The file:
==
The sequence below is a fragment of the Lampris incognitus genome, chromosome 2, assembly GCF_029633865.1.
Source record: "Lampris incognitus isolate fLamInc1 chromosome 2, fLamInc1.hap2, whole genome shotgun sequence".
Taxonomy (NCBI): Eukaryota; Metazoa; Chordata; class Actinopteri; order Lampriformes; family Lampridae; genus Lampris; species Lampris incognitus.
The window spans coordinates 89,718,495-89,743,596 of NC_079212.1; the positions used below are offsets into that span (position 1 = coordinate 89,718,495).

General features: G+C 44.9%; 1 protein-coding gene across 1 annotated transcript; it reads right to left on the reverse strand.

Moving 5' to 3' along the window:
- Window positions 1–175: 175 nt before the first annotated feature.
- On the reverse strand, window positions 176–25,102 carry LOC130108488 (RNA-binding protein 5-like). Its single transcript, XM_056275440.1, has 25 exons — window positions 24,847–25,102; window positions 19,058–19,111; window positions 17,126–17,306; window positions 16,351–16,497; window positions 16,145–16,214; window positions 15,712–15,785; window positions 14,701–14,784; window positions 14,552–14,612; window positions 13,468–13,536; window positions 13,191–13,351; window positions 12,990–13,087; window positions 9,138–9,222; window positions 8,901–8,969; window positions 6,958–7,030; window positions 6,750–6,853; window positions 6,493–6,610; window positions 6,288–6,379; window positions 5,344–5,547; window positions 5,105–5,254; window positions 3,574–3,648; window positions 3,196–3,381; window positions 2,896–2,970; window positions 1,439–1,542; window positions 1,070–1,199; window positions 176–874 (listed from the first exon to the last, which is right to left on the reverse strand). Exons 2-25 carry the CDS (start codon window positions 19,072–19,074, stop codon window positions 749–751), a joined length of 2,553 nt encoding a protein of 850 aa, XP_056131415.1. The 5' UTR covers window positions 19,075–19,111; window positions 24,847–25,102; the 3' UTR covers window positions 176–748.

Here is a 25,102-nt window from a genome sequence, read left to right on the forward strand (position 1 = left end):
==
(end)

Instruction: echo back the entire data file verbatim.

The sequence below is a fragment of the Lampris incognitus genome, chromosome 2, assembly GCF_029633865.1.
Source record: "Lampris incognitus isolate fLamInc1 chromosome 2, fLamInc1.hap2, whole genome shotgun sequence".
Taxonomy (NCBI): Eukaryota; Metazoa; Chordata; class Actinopteri; order Lampriformes; family Lampridae; genus Lampris; species Lampris incognitus.
The window spans coordinates 89,718,495-89,743,596 of NC_079212.1; the positions used below are offsets into that span (position 1 = coordinate 89,718,495).

General features: G+C 44.9%; 1 protein-coding gene across 1 annotated transcript; it reads right to left on the reverse strand.

Moving 5' to 3' along the window:
- Window positions 1–175: 175 nt before the first annotated feature.
- On the reverse strand, window positions 176–25,102 carry LOC130108488 (RNA-binding protein 5-like). Its single transcript, XM_056275440.1, has 25 exons — window positions 24,847–25,102; window positions 19,058–19,111; window positions 17,126–17,306; window positions 16,351–16,497; window positions 16,145–16,214; window positions 15,712–15,785; window positions 14,701–14,784; window positions 14,552–14,612; window positions 13,468–13,536; window positions 13,191–13,351; window positions 12,990–13,087; window positions 9,138–9,222; window positions 8,901–8,969; window positions 6,958–7,030; window positions 6,750–6,853; window positions 6,493–6,610; window positions 6,288–6,379; window positions 5,344–5,547; window positions 5,105–5,254; window positions 3,574–3,648; window positions 3,196–3,381; window positions 2,896–2,970; window positions 1,439–1,542; window positions 1,070–1,199; window positions 176–874 (listed from the first exon to the last, which is right to left on the reverse strand). Exons 2-25 carry the CDS (start codon window positions 19,072–19,074, stop codon window positions 749–751), a joined length of 2,553 nt encoding a protein of 850 aa, XP_056131415.1. The 5' UTR covers window positions 19,075–19,111; window positions 24,847–25,102; the 3' UTR covers window positions 176–748.

Here is a 25,102-nt window from a genome sequence, read left to right on the forward strand (position 1 = left end):